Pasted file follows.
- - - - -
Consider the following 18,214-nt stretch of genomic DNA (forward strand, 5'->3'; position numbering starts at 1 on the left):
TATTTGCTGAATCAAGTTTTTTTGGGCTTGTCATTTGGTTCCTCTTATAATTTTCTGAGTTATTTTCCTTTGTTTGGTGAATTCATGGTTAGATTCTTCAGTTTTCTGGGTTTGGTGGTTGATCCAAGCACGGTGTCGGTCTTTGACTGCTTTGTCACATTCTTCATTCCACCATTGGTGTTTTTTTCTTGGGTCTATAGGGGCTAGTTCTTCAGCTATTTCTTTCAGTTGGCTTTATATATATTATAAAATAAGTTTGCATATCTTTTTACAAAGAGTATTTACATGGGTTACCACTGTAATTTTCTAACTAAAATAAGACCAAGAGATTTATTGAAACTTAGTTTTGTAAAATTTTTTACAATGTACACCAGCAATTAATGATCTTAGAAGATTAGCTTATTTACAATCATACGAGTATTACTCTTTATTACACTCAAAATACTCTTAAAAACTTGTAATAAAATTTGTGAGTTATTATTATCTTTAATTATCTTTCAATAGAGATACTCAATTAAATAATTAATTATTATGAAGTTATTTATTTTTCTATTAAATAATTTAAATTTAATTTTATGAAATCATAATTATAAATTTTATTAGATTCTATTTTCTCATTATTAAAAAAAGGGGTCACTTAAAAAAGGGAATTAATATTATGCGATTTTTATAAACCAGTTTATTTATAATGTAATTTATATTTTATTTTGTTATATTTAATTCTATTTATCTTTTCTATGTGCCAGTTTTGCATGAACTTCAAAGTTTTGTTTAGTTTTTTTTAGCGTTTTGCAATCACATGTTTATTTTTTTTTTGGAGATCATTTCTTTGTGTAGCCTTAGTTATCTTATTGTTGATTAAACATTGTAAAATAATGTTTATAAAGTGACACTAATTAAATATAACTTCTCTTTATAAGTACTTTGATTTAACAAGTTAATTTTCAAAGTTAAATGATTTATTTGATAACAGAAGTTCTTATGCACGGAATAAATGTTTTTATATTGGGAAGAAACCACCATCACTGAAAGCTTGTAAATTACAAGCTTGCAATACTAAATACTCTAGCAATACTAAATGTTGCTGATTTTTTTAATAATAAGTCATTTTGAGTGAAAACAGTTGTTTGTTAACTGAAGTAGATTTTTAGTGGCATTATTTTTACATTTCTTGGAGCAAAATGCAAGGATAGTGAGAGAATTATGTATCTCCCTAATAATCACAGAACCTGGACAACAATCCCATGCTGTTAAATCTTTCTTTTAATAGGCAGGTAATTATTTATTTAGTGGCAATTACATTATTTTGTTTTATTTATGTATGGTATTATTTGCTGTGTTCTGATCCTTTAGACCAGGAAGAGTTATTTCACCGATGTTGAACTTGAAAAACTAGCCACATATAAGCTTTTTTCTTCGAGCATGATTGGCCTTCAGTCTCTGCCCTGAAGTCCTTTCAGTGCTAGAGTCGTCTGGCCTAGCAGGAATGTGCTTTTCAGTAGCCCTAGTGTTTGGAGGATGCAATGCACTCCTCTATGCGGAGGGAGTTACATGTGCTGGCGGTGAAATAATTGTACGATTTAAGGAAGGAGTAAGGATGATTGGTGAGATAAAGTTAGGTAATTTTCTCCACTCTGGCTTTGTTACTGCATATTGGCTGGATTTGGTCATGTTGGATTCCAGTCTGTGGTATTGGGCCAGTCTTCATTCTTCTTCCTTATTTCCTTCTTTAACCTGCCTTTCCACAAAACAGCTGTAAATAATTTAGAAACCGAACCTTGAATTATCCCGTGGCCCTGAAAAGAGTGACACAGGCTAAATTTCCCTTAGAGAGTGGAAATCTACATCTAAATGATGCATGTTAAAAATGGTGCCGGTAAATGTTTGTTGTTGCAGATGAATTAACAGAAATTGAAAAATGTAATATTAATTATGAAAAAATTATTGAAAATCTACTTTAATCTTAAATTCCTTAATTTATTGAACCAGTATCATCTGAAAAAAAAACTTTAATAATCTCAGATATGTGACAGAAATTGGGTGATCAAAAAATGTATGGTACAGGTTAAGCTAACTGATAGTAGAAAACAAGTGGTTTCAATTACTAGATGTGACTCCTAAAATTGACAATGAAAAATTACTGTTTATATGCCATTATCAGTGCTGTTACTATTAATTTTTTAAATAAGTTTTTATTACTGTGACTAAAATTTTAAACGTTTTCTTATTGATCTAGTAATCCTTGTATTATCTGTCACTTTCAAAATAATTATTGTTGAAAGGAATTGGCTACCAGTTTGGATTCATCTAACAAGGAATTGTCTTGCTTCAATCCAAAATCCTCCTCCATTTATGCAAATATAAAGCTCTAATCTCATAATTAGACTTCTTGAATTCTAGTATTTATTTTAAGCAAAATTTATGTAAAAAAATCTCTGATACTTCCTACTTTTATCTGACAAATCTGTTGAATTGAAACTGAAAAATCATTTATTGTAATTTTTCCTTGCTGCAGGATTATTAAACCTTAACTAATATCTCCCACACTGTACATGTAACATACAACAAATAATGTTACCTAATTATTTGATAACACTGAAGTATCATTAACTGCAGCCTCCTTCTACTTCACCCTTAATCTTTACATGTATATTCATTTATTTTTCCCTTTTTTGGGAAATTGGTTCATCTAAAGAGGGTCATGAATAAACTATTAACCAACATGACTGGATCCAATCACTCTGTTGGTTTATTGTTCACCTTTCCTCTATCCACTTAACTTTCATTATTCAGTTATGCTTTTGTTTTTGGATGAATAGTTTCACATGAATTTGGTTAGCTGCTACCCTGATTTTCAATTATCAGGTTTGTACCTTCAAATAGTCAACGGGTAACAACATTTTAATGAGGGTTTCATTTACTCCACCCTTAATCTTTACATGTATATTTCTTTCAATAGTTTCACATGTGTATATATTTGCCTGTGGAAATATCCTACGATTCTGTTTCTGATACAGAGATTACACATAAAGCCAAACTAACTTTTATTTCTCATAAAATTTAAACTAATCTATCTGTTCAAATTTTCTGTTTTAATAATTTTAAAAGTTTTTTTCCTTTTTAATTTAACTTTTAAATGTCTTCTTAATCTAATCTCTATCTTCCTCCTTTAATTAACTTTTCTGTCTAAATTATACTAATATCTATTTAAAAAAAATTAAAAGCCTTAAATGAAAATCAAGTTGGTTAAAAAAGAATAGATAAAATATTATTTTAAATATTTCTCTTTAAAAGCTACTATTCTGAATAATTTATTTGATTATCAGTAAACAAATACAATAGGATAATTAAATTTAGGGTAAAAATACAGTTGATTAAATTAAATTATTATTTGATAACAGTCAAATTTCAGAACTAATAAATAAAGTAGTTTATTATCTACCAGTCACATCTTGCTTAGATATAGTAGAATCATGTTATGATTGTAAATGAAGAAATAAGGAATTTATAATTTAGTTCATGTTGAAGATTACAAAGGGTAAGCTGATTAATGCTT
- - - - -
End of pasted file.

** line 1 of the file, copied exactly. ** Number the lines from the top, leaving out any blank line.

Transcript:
Consider the following 18,214-nt stretch of genomic DNA (forward strand, 5'->3'; position numbering starts at 1 on the left):